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    meh

    I would actually like more of this.
     
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  13. Louie41

    Louie41 Senior Member (Voting Rights)

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    Oh, please....!
     
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  14. Melanie

    Melanie Senior Member (Voting Rights)

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    This is exactly what he should do.
     
  15. Bill

    Bill Senior Member (Voting Rights)

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    If you feel that way (which is understandable), then the honest response as a journalist would be to address the issues head-on with the interviewee, rather than doing a hit job after-the-fact. A journalist doing his or her job could (and should) ask about those who've been harmed by his approach and he could have been confronted with questions about his statements about being a "leading light." And he should have had the opportunity to respond.

    That's poor journalism in my estimation and worse advocacy. Sorry, but I think you failed here.

    Bill
     
  16. Aimossy

    Aimossy Established Member (Voting Rights)

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    Lloyld says this stuff about himself re "leading light". Can you get more arrogant. Most things are water off a ducks back to him. This was a clever and honest article about Lloyld. How else do you make the guy think about what he is doing. This is not the US or the UK it's AUS and this kind of article in AUS will have more power in my view.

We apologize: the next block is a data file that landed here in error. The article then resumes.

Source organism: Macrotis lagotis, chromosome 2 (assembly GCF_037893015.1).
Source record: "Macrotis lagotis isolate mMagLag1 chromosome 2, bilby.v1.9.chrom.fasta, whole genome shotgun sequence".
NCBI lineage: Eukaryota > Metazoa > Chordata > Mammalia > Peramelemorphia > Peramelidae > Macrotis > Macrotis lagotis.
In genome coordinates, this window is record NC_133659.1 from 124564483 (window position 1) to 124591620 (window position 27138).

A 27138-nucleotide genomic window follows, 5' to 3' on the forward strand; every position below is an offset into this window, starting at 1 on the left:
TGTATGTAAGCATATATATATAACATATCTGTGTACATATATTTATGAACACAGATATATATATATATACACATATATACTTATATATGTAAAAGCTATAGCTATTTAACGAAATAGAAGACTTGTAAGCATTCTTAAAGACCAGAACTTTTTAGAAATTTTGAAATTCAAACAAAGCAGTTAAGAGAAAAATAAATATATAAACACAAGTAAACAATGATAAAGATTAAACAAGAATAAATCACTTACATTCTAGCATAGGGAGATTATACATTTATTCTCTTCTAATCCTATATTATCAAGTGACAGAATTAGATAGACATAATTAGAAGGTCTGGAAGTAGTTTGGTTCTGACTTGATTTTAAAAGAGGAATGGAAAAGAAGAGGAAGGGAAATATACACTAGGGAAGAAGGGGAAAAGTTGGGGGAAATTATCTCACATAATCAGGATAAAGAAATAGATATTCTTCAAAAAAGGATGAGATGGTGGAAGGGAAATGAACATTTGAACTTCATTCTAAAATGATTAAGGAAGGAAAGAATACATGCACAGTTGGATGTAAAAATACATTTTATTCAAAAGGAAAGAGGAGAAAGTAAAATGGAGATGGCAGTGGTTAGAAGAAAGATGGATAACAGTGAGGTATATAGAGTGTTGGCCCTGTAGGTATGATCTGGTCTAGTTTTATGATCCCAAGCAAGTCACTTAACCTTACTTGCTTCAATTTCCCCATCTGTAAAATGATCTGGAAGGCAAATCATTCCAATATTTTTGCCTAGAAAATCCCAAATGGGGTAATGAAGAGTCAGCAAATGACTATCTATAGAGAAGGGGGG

What's sad is that Lloyd is capable of better research as shown in the dubbo studies. Always wondered why he changed tack after those findings. Did they not fit with what he had hoped to find or fit what he beleived to be true.
     
    Last edited: Apr 5, 2018
  17. dave30th

    dave30th Senior Member (Voting Rights)

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    Bill, I understand your point, but here's some context--In approaching him initially, I wrote that I was likely to be critical and offered him a chance to respond to any criticism. He wrote back that he was unfussed by any criticism and therefore didn't respond to it unless it was criticism of his science in the peer-reviewed literature. Calling himself the leading light for this disease is how he framed his role in this domain, so I considered it part of the discussion and fair game for comment. I didn't critique his hair, his appearance, his eating habits or his clothes. We had one post-conversation e-mail exchange, and then he didn't respond to a further e-mail seeking more information and asking him to send me a couple of studies. We will have to disagree.
     
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  18. Melanie

    Melanie Senior Member (Voting Rights)

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    Well, we hired David and not you. I like it and I think he was great and quite successful.
     
  19. Melanie

    Melanie Senior Member (Voting Rights)

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    Exactly.
     
  20. Bill

    Bill Senior Member (Voting Rights)

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    If you think not attacking your subject's hair, clothing, or eating habits somehow excuses ad hominem attacks on his personality, then--yes--we will need to agree to disagree.

    For all your charges against him, the guy gave you his time despite his foreknowledge that you intended to be critical. I wish the criticism and questioning had remained grounded in science, reason, logic, and good medical practice and not his personality. So yes, I disagree.

    Bill